The 2012 Speak Up report highlighted how mobile devices can personalize learning :

  • mobile devices combined with social media and wireless connectivity are enabling more personalized learning opportunities for both students and teachers
  • a challenge to expanding mobile learning is changing teacher practice as the success of mobile learning depends on a shared vision for how to personalize learning
Around the world there is more interest in, and acceptance of, mobile technology and the role it can play in learning.  Parents, teachers, administrators and students who are using mobile devices to support learning already see the advantages of being able to choose the right tool for the task.  In our Elementary prototype, the majority of students were easily able to make an informed choice about which device was best for the task they were doing, and within the class I also noticed a collaborative "pick and mix" approach as students shared devices.  I frequently observed, for example, two students working together sharing one iPad and one laptop between them.  An observation from one teacher was that this collaborative work using two devices completely eliminated copying and pasting - students read together on the iPad, discussed what they were reading, and then used the laptop to make notes either in Google Docs or Google Slides that both students would then have access to later.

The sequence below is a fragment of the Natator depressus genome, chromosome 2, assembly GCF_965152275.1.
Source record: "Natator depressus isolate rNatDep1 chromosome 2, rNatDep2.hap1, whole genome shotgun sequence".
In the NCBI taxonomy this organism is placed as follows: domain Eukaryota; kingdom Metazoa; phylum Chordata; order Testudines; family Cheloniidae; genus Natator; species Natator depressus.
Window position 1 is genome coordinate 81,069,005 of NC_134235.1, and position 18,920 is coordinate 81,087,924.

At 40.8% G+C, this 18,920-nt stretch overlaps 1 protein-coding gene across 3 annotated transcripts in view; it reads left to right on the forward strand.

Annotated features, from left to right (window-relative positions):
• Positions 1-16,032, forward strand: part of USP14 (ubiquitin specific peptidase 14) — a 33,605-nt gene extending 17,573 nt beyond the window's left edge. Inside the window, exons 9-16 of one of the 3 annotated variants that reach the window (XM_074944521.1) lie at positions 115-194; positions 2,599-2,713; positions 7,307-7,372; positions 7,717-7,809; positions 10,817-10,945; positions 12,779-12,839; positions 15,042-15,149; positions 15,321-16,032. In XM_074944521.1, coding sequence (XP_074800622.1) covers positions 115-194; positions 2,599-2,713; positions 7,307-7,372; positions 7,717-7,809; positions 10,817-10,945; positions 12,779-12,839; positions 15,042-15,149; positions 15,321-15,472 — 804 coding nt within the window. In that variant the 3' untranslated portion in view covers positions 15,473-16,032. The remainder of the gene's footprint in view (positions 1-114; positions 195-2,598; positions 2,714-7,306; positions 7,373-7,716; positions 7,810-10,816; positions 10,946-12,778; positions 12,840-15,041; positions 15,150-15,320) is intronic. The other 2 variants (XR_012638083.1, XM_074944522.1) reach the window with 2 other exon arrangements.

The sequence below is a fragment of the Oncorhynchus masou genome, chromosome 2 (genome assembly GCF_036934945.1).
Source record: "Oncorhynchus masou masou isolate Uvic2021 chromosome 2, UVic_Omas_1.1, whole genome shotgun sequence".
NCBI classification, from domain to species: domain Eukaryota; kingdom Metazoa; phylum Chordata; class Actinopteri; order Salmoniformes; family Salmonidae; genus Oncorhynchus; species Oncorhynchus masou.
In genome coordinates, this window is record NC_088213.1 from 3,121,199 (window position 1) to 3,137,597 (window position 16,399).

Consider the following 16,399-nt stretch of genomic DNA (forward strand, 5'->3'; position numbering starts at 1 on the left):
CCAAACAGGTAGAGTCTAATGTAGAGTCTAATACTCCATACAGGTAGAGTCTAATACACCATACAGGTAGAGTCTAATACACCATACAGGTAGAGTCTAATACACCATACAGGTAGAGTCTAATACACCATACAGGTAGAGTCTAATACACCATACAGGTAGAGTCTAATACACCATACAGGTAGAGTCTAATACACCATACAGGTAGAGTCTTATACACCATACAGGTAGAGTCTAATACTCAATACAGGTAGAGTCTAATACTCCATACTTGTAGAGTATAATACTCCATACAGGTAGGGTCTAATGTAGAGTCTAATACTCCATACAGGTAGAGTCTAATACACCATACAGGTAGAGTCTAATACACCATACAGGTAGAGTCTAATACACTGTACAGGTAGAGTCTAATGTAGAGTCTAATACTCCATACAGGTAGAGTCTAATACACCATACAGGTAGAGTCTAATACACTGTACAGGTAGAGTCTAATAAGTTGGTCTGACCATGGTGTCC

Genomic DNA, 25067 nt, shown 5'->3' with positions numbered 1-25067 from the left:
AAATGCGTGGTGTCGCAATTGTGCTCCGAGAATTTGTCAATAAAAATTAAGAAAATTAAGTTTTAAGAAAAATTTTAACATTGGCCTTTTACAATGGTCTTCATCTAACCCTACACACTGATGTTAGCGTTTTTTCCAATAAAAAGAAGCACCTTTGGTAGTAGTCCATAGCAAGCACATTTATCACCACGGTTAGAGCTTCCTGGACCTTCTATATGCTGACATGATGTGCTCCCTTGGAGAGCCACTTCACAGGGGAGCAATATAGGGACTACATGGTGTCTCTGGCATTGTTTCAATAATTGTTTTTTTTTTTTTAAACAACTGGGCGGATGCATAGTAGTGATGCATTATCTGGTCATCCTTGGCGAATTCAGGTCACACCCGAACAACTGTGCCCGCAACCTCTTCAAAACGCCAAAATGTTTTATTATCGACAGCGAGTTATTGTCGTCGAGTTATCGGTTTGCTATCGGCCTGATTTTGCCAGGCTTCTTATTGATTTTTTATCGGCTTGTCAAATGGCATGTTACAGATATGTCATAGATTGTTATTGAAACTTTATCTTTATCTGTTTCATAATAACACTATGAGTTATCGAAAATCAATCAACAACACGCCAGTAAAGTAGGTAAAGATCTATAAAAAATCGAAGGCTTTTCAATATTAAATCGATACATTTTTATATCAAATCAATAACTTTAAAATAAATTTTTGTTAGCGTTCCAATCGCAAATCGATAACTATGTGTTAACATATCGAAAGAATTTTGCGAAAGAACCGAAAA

Another important aspect of using mobile devices to personalize student learning is being able to use social media to meet their learning needs.  Elementary students already use blogs, wikis and some classes use Twitter.  In Secondary some teachers are using Facebook with their students (for example see this blog post by Rory Newcomb).  Research from Speak Up shows that
Principals that are adopting, piloting or evaluating the concept of BYOD are 17% more likely to see the value of students using their own tools as a means to create a more personalized learning environment
and these principals are also more likely "to increase the capacity of their teachers for using technology more effectively within instruction":
BYOD friendly principals are 24% more likely to see the inclusion of those devices in the classroom as a catalyst for improving teachers' skills and over a third increased teacher productivity. (the emphasis is from me)
More and more we are discussing the importance of supporting teachers as they change their practice.  At ASB this support has come as a result of superstructing:  we have reorganized ourselves into the R&D team and the T&L (teaching and learning) team which makes it possible to prototype and iron out  possible problems before implementation, and because we aim to give personalized professional development to our teachers.  With the introduction of mobile devices, teacher need both the pedagogy and the time to think about how to change their practices to incorporate these devices.  Both R&D and T&L are vital as it is not possible "to simply overlay technology onto pre-existing pedagogy and practice".  Technology provides both a challenge and an opportunity for us to rethink what we are doing and how we are doing it.

If you would like to know more about our BYOD, BYOM and personalized learning you might be interested in reading the following blog posts in full: 

Photo Credit: PHOTOPHONES via Compfight cc